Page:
The Issue with Writing Formats

Margaret Hoff, Editor-in-Chief

There is one thing that all students, no matter their interests can relate to: writing papers. No matter what classes you are in, you have more than likely had to write quite a few essays in your time. When writing these essays there are often certain formats that we must follow for our grade. It can be nice to have a format to follow, so you know what you are supposed to be doing. With these formats, many issues can arise though. Mainly, the fact that they are continuously changing.

This would not be an issue if we were retaught the format every year, but at a certain point teachers do not have time to go over all the new updates. Students also do not have the time to teach themselves the updates. Plus, sometimes online help websites for formats that are supposed to be updated are not, and students end up using the wrong format. Websites like Purdue Owl can be incredibly helpful to students, but the directory can be very confusing. Many students may rely on a general search as well, which may yield the wrong answer, or at least an outdated answer. All in all, it can be hard to know exactly what formatting you need to use, even if you research it.

Many times these updates seem very small, but they can be very contradictory to the last update as well. This is why students have such a hard time keeping up with them. One year MLA will say to have the period in a citation after the quotations, and the next year it will tell us to have it in the quotations. Works cited pages are continually changing as well, every year they are different. As students, we are often not aware of these changes and lose points. I remember my freshman year being taught all the basics of MLA, and understanding it, only for the format to change the next year. I was not aware of this, as none of my teachers had even told me. So, you could imagine my surprise when I received a paper back that had lost a lot of points due to formatting.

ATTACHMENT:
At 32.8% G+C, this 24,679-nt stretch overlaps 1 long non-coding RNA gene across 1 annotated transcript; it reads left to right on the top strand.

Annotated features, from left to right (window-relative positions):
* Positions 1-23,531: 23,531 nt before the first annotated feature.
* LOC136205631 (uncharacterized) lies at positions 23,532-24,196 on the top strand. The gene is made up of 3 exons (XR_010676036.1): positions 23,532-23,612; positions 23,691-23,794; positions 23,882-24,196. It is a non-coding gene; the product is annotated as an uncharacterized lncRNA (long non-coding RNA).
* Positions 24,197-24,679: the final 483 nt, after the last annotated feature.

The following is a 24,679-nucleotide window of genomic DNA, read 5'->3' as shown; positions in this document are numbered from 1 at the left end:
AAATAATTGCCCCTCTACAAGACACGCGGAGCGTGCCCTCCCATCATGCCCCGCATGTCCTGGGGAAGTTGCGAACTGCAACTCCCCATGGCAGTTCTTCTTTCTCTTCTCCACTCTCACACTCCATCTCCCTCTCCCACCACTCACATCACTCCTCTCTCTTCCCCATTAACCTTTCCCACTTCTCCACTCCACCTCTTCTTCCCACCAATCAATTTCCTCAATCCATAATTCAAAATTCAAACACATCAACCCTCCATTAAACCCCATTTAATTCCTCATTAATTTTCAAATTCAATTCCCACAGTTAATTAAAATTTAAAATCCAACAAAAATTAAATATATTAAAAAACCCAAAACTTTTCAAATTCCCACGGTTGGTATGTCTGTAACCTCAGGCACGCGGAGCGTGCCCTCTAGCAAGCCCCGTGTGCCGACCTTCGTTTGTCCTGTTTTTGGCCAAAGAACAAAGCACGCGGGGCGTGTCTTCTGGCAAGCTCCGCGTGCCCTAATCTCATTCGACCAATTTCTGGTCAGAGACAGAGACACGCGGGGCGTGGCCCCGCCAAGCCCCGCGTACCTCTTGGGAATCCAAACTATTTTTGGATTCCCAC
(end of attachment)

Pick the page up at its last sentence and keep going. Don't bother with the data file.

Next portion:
Alysha Gunn, a senior at Alliance High School,  had a lot to say on this topic. Her first statement was something that may resonate with a lot of students. “I don’t know what is being expected of me when the formats change so much.” This is very true because we are not given new expectations when these formats change, so we cannot be sure of what we are supposed to be doing. She also agreed that it makes it harder for her to be sure of what grades her papers may receive. “I mean I jumped from one teacher to another and I had no idea what I was doing. My grade dropped a letter. It’s very frustrating.” 

There is also another issue that arises with writing formats in high schools as well. The only format that you will probably ever write with, no matter the subject, is MLA. This is a problem, because many students who decide to pursue science or history will have no idea how to write in other formats. Chicago and APA style are very common in those fields, but high school teachers who teach those subjects often skip them. This is understandable, as they have other things to teach, but many students may be confused in their higher education. 

Writing according to a tedious format can be frustrating in itself, but when things are continuously changing, it becomes much harder. As students we already have a lot on our plate and do not have time to teach ourselves on the side. If teachers could even take a day out of class to go over the changes in format, I am sure it would be helpful. But really, it would be much more helpful if the people who create these formats could choose a standard and stick with it for a while, rather than changing it every year.